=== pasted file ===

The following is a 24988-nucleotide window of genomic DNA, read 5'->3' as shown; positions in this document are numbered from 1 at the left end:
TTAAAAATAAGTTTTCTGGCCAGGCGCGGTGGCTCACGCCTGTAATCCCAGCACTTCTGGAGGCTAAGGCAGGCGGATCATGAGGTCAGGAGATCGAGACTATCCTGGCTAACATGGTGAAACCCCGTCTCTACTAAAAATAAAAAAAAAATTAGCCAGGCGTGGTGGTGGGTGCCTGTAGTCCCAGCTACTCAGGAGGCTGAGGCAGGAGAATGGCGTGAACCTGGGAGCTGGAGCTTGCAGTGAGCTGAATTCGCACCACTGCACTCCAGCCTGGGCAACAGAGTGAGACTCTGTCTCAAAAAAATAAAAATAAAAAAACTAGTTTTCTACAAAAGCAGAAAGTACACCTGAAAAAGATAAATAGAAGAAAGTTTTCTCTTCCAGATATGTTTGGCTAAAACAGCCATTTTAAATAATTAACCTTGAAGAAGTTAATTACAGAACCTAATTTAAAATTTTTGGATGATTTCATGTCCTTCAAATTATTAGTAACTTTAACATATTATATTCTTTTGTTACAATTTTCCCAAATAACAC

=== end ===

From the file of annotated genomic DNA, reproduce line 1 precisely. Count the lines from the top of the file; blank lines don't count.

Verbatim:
The following is a 24988-nucleotide window of genomic DNA, read 5'->3' as shown; positions in this document are numbered from 1 at the left end: